Article MT151

Revisiting Baring-Gould 1

First part of a six part series

Part 1: The sources

When we recall that Sabine Baring-Gould began his collecting late in the 1880s, it is something of a shock to realise that there has been no thorough revision of his work since, despite changes in our perception of singers and singing since the time of the so-called 'Folk' Revival between, roughly, 1890 and 1920.2  In November 1998 the issue of the Baring-Gould manuscripts, in the form of microfiche, by the Wren Trust in Okehampton, was welcome, therefore, because, from then on, with the advantage of what may be termed 'internal evidence', details of Baring-Gould's collecting and editing methods were available to go with material already in existence such as various introductions to publications that Baring-Gould wrote, mostly between 1888 and 1895, that might enable us to work out perspectives which themselves, perhaps, qualify some of the apparent anomalies in his work.  This much was forecast anyway by the editors of the microfiche issue, Martin Graebe and Ian Maxted, in their published introduction to the material.3  As yet, though, no such revision has appeared; so a start in the process is offered below indicative, it is hoped, of some areas where work could usefully be carried out (one awaits with eagerness the findings of Martin Graebe himself in conjunction with Chris Bearman which, apparently, concentrate on Baring-Gould's singers).

Briefly, as a survey of material now at hand, we find that the microfiches available consist of the following, rather uneven repositories.  There is, first, a set of Rough Copy manuscripts, but which are not at all comprehensive.  We might reasonably assume these to represent Baring-Gould's own first notations of tune, and, indeed, those of his two collaborators, Frederick Bussell and Harold Fleetwood-Sheppard, about whom information is given below and in subsequent articles.  Sometimes these manuscripts include fragments of text.  Then, second, there are sets of material with which Baring-Gould seems to have attempted to make up separate formal drafts, perhaps for publication - the Killerton and Plymouth manuscripts (two sets, the second containing texts that were collected versions of songs as opposed to those gleaned from printed sources of one kind or another) and a Harvard copy of material that had been sent to Francis James Child.  Thirdly, there are Fair Copy manuscripts which seem to have provided an assemblage from which choice was eventually made for publication.  Finally, there are Personal Copy manuscripts which in most ways parallel the Fair Copy manuscripts but which also seem to have acted as a repository to which Baring-Gould continued to add material, and in which he appears to have revised earlier entries.  The Personal Copy manuscripts include a specimen title page and then follow the ordering of songs as they appeared in the first editions of Songs and Ballads of the West; Baring-Gould's first published collection,4 but the amount of information given sometimes differs from both that of the initial publication of SBW itself and from that given in Fair Copy.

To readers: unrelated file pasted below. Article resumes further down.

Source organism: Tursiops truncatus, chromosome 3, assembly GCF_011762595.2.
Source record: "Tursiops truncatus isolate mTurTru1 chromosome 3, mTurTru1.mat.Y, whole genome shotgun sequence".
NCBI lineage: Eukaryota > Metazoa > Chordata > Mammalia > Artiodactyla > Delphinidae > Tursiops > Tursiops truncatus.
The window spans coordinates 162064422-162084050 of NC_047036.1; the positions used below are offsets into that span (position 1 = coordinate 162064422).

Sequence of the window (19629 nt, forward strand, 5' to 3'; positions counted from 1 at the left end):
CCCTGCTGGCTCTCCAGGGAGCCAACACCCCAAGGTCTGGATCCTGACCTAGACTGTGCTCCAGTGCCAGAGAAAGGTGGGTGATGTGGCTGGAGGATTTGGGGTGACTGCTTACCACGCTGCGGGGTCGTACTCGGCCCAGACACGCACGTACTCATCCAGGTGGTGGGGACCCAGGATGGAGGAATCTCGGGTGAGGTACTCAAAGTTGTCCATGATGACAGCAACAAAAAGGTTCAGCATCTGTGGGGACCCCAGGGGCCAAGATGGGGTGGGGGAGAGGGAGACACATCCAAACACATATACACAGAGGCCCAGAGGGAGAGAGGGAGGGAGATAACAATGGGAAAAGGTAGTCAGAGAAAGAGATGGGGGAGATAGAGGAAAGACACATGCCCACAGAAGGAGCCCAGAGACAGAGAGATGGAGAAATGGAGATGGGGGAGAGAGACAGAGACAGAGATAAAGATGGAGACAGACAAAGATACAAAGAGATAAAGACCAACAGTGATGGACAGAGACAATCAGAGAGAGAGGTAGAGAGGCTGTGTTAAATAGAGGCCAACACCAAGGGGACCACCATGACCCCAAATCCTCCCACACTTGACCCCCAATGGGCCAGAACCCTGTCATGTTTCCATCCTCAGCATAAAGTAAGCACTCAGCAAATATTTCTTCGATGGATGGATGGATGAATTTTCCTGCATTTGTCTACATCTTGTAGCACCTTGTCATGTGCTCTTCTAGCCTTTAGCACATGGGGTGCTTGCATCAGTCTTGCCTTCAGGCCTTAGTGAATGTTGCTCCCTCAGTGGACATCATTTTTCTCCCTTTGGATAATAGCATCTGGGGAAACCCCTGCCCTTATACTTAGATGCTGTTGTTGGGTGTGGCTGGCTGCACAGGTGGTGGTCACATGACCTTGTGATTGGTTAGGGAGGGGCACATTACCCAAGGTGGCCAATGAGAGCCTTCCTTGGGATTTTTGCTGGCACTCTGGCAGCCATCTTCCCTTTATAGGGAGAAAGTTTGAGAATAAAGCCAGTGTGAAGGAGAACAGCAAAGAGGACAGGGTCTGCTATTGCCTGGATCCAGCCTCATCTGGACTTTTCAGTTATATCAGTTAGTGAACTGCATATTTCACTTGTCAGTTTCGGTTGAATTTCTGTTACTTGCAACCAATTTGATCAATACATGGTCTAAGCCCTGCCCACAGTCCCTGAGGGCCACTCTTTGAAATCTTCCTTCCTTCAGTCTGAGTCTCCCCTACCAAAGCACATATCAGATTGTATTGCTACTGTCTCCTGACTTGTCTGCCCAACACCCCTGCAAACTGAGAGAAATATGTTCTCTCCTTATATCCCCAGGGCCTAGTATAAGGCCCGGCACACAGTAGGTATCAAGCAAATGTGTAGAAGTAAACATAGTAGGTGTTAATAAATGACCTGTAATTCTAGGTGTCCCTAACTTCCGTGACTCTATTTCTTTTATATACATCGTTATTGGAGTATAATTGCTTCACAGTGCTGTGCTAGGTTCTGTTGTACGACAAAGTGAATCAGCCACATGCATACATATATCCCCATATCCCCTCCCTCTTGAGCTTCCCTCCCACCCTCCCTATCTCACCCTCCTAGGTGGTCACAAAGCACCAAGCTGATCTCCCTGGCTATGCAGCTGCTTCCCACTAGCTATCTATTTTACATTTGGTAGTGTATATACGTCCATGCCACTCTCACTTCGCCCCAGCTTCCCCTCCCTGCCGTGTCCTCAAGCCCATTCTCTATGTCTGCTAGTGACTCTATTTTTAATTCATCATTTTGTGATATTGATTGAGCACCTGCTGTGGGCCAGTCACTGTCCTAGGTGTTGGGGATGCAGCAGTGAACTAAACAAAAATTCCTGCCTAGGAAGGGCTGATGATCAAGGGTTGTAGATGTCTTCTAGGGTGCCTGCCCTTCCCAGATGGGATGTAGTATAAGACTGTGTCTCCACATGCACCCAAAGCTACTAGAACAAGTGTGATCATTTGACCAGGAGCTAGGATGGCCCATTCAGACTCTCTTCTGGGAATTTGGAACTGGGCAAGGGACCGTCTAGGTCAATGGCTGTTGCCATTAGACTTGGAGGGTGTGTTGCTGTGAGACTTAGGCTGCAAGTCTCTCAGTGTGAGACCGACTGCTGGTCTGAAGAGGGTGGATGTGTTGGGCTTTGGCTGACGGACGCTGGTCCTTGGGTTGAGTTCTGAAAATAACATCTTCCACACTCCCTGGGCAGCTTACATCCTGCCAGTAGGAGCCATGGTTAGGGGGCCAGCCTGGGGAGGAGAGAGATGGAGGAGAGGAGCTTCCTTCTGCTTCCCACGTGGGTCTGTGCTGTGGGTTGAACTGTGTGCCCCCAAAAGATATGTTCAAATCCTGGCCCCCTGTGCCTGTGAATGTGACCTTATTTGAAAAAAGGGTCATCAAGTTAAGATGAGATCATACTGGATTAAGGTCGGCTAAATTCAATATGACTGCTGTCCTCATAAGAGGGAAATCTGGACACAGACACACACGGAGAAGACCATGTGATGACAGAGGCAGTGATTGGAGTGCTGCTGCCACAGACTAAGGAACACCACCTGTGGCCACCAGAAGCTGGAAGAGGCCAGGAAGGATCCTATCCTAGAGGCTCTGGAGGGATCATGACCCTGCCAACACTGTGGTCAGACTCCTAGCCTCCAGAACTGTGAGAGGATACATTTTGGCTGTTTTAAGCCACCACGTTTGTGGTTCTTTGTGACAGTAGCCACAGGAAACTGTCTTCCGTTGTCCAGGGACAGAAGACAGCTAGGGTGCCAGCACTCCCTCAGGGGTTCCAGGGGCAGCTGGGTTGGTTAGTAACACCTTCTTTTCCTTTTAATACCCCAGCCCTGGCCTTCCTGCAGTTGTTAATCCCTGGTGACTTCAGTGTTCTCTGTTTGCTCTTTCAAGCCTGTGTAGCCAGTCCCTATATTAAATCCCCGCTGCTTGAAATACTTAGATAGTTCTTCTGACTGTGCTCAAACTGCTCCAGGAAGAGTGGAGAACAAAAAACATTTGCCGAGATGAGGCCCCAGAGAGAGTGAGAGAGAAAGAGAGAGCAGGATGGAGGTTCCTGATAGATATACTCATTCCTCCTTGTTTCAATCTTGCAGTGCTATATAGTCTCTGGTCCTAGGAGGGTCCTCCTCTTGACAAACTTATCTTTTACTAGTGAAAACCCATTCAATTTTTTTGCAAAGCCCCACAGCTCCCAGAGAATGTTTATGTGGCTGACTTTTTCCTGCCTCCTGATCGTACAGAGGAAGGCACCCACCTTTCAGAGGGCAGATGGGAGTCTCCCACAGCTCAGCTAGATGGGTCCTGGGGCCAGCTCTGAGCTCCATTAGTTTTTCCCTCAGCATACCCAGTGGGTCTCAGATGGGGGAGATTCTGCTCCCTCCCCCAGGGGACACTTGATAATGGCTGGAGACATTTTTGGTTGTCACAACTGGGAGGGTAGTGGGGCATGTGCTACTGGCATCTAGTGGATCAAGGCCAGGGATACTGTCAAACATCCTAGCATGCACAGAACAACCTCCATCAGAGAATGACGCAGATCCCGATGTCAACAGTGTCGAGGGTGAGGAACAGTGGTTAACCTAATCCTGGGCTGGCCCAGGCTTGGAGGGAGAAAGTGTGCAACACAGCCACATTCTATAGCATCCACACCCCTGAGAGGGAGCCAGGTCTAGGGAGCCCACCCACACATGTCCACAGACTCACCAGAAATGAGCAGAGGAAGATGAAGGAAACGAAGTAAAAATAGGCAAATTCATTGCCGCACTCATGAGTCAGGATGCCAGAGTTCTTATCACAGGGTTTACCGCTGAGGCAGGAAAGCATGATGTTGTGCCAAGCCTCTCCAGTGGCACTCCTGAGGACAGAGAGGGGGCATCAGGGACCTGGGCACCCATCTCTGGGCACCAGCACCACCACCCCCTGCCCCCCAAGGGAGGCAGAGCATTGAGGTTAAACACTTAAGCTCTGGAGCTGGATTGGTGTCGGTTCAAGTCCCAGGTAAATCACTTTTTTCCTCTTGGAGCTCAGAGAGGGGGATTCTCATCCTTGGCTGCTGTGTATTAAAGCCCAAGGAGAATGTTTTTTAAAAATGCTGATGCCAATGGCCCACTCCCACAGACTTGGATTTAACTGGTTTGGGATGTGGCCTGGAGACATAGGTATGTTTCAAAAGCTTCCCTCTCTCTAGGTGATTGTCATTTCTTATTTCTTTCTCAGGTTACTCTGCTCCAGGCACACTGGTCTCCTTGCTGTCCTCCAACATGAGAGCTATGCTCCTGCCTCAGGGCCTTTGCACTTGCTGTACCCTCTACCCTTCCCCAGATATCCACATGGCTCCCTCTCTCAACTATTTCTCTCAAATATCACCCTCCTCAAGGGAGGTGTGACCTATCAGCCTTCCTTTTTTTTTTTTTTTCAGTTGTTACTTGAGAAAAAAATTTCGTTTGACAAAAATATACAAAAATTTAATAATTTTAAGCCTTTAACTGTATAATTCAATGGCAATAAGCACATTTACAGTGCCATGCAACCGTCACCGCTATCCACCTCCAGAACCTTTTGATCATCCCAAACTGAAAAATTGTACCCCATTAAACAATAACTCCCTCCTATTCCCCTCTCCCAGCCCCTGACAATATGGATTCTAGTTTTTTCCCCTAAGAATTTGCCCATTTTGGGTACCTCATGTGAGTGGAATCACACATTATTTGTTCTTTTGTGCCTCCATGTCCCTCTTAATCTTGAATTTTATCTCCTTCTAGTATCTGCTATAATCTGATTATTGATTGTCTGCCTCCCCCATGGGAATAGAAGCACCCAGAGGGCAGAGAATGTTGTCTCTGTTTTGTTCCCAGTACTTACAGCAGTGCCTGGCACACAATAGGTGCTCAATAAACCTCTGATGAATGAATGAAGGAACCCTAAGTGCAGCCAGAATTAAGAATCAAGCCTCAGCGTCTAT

From these microfiche sources, a view of songs and singing practice can be extrapolated, but its nature is not at all straightforward and would appear to be, at times, a little contradictory, as will be seen.  If nothing else, though, the microfiches reveal how, over a relatively short time, Baring-Gould managed to assemble a large body of songs and related material, a tribute to his industry in keeping with what is known about him as polymath.

A second source helping to understand progress and, to an extent, motive, is the number of essays and introductions that Baring-Gould wrote.  The essays, for the moment, are referred to but briefly below since a more substantial look is planned.  They do, though, underline a modus operandum, especially where his soliciting of material is concerned.

He was quite clear in the introductions to his published collections about his methods of assembling material, chiefly as it applied amongst a familiar range of Reverends and 'gentlemen' whose ranks preview the by now familiar networking done a few years later during the 'Revival' in interest in English 'Folk' song.5  In the Preface to the first part of the first edition of SBW, for instance, he wrote that:

I appealed to the public in the west for traditional songs and airs.  I received in return a score of versions of one, “The Widdecombe Fair.”6